Excitement and interest is building to probe Uranus, an icy, smelly, distant planet which appears to be squirting out X-Rays. This year’s decadal survey by the National Academies of Sciences, Engineering, and Medicine is suggesting that NASA’s main planetary science project of the next decade should be probing Uranus, using an orbiter and probe mission to unlock the planet’s mysteries. The survey report, prepared every 10 years, represents the culmination of six panels, hundreds of white papers, invited speakers, outreach to advisory groups and professional society conferences, and work with mission-design teams to understand what the priorities of the science industry should be in the coming years.
“This report sets out an ambitious but practicable vision for advancing the frontiers of planetary science, astrobiology, and planetary defense in the next decade,” said Robin Canup, assistant vice president of the Planetary Sciences Directorate at the Southwest Research Institute, and co-chair of the National Academies’ steering committee for the decadal survey. “This recommended portfolio of missions, high-priority research activities, and technology development will produce transformative advances in human knowledge and understanding about the origin and evolution of the solar system, and of life and the habitability of other bodies beyond Earth.”
In terms of priority flagship mission, the survey concluded that the Uranus Orbiter and Probe (UOP) should be the highest priority large mission. The UOP would conduct a multiyear orbital tour to transform knowledge of ice giants in general, and the Uranian system in particular, through flybys and the delivery of an atmospheric probe.
Little is known about Uranus. Last year, scientists determined Uranus smells and squirts X-rays. Researchers using a telescope on Hawaii in 2018 were able to determine that Uranus smells with an atmosphere rich in rotten egg smelling hydrogen sulfide; an additional observatory on Hawaii combined with satellite data confirmed that the mysterious planet also squirts x-rays.
“If an unfortunate human were ever to descend through Uranus’ clouds, they would be met with very unpleasant and odiferous conditions,” study lead author Patrick Irwin, of Oxford University in England, said in a statement at the time of the smelly discovery. “Suffocation and exposure in the negative 200 degrees Celsius (minus 328 degrees Fahrenheit) atmosphere, made of mostly hydrogen, helium, and methane, would take its toll long before the smell.”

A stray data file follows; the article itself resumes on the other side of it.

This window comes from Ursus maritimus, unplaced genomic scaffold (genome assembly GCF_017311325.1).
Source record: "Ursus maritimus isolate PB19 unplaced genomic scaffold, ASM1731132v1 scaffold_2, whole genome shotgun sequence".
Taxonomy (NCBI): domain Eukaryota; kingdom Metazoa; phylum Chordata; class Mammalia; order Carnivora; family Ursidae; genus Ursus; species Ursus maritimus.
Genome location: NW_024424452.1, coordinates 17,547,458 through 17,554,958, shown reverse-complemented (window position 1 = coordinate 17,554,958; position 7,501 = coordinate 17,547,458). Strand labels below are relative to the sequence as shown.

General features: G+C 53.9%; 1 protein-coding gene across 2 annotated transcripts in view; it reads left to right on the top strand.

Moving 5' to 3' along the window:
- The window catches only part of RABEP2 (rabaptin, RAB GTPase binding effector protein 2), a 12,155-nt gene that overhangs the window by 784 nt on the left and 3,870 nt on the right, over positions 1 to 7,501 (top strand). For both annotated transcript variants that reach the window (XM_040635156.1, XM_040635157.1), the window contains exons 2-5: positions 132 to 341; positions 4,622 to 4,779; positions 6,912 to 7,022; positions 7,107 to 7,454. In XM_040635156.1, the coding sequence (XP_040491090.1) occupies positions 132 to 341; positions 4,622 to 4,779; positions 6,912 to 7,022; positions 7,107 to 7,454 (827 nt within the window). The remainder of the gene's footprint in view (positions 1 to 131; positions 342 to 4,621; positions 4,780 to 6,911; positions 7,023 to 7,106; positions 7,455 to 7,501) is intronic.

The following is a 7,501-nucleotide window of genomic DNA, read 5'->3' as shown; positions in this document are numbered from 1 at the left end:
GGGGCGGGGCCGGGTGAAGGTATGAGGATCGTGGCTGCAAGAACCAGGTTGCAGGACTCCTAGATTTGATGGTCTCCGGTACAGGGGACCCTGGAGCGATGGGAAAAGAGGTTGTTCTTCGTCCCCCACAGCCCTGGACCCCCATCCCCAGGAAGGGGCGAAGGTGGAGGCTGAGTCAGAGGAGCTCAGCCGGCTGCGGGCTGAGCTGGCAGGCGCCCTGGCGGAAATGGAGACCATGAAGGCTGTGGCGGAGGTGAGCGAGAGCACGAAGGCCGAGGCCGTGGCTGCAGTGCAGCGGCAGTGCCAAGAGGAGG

In 2021, scientists discovered the presence of x-rays coming from the planet. Researchers used Chandra satellite observations taken in Uranus in 2002 and then again in 2017. They saw a clear detection of X-rays from the first observation and a possible flare of X-rays in those obtained fifteen years later. Scientists were able to superimpose an optical image from the Keck-I Telescope, captured in another study in 2004, with the observations nearly at the same orientations as the satellite imagery, to help visualize what is happening.
Scientists aren’t completely sure why Uranus is squirting X-Rays. One possibility is the sun is responsible. Astronomers have observed that both Jupiter and Saturn scatter X-ray light given off by the Sun, similar to how Earth’s atmosphere scatters the Sun’s light. While the authors of the new Uranus study initially expected that most of the X-rays detected would also be from scattering, there are some hints that at least one other source of X-rays is present.
If further observations confirm this, it could have intriguing implications for understanding Uranus. Another possibility is that the rings of Uranus are producing X-rays themselves, which is the case for Saturn’s rings. Uranus is surrounded by charged particles such as electrons and protons in its nearby space environment. If these energetic particles collide with the rings, they could cause the rings to glow in X-rays. Another possibility is that at least some of the X-rays come from auroras on Uranus, a phenomenon that has previously been observed on this planet at other wavelengths.
Last year, scientists also determined there were slush balls moving about the atmosphere on Uranus. The slushballs, also referred to as mushballs, could contain ammonia in addition to water, and be carried about in the Uranus atmosphere through thunderstorms.
A non-NASA affiliated Twitter account, @ExploreIGO (Ice Giant Missions), asked the internet earlier this week what such a probe mission to Uranus be called. Hundreds of people replied, adding to the excitement of this possible planetary mission. While some suggested “Uranal Probe”, “Wandering Finger”, “Operation Butt Plug”, “F.A.R.T.” for Far Advanced Recognizance Team, and “Probbie McProbeface”, some offered more serious names such as “Caelus”, Roman God of the skies, “SE7EN”, referring to the it being the 7th planet from the sun and has an unusual axial tilt, and “Ten’nosei” which is Uranus in Japanese which translates to “Heaven / Sky King”.